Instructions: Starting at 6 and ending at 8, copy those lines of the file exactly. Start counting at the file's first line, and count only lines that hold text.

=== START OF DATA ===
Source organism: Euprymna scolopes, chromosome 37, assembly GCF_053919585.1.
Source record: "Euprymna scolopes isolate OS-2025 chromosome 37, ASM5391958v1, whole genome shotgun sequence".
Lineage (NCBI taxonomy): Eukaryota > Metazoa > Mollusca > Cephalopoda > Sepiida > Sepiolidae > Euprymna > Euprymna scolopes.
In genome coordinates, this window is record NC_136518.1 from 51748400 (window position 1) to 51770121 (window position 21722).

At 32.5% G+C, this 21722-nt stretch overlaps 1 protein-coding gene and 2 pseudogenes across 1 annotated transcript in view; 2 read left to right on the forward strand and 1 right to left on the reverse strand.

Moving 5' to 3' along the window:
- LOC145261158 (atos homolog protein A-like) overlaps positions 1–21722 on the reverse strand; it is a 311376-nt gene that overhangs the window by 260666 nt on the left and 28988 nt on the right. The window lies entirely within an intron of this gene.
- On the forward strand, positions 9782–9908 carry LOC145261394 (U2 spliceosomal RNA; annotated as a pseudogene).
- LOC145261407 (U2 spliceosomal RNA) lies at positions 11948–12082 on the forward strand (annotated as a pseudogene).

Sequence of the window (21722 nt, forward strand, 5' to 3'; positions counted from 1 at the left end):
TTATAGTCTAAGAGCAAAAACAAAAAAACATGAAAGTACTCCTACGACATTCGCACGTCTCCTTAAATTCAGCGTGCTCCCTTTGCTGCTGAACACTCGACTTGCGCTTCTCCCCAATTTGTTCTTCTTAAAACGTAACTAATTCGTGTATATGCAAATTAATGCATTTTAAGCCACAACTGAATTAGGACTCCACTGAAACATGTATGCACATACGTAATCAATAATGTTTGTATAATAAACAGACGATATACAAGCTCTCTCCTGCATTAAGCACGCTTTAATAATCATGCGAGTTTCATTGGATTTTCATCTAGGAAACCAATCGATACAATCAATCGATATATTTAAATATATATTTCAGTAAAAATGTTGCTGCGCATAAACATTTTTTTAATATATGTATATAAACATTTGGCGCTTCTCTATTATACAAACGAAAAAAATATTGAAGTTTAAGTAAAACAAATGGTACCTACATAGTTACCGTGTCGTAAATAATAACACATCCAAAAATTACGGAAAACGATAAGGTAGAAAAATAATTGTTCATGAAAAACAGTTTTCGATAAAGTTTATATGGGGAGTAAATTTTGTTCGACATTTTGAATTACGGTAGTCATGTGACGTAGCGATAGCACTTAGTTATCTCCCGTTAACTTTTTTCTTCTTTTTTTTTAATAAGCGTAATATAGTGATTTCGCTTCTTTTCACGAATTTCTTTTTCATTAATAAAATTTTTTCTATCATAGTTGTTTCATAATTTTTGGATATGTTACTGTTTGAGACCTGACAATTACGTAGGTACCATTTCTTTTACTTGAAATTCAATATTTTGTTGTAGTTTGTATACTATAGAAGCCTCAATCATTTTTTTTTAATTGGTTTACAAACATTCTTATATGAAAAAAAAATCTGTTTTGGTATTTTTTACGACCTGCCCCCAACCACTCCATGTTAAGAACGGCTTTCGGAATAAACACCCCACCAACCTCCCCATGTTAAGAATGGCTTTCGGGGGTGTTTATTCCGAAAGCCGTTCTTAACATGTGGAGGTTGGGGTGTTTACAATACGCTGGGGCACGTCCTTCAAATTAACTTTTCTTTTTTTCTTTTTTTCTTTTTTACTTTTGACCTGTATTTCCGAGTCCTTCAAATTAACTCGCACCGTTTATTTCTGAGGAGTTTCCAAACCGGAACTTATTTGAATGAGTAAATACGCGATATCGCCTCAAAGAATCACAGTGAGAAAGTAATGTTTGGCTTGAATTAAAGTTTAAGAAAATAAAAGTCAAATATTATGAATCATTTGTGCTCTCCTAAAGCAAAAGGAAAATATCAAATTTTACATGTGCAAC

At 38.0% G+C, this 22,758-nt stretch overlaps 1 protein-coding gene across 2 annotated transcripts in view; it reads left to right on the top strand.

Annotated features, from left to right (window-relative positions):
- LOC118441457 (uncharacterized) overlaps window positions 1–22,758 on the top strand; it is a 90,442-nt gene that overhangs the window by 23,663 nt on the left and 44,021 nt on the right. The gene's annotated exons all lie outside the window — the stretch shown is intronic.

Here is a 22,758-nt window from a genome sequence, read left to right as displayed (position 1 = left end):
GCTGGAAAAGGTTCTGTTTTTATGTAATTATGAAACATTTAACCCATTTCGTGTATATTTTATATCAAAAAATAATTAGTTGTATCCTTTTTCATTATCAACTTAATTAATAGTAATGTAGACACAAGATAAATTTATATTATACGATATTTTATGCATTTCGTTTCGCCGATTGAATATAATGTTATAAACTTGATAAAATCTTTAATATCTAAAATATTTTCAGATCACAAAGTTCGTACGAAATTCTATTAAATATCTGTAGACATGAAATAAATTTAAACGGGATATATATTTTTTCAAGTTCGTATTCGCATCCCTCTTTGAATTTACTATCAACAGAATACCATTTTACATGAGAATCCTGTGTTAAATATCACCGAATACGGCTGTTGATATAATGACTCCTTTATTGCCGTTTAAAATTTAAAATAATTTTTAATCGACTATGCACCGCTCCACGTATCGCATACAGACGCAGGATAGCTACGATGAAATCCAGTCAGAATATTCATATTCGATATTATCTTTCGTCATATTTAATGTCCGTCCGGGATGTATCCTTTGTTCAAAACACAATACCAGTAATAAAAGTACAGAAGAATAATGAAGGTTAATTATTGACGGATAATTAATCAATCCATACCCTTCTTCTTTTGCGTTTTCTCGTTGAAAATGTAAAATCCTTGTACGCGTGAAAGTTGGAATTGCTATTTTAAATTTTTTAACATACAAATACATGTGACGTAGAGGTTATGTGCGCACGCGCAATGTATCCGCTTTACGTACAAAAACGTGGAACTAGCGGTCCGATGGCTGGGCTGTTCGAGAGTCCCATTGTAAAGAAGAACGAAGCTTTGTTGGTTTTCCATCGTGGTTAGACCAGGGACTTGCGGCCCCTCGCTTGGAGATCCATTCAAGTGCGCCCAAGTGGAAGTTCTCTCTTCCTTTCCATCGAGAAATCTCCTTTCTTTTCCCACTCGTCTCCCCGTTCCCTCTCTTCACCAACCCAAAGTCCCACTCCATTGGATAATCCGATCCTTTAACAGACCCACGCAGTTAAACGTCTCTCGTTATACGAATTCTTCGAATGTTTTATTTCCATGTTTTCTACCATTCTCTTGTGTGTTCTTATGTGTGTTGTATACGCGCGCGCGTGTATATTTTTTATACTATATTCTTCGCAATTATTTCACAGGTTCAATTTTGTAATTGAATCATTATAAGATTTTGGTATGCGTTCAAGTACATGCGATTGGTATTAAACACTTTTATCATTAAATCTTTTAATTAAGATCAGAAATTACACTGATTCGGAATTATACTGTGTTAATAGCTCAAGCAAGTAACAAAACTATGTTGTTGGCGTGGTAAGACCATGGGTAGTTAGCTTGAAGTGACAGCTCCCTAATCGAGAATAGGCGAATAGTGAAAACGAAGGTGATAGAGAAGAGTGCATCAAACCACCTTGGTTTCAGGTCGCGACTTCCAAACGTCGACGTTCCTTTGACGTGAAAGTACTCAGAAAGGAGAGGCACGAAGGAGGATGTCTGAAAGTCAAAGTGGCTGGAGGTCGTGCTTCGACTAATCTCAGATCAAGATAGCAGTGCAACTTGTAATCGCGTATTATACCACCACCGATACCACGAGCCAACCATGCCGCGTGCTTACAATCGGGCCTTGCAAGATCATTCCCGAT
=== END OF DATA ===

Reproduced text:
Moving 5' to 3' along the window:
- LOC145261158 (atos homolog protein A-like) overlaps positions 1–21722 on the reverse strand; it is a 311376-nt gene that overhangs the window by 260666 nt on the left and 28988 nt on the right. The window lies entirely within an intron of this gene.
- On the forward strand, positions 9782–9908 carry LOC145261394 (U2 spliceosomal RNA; annotated as a pseudogene).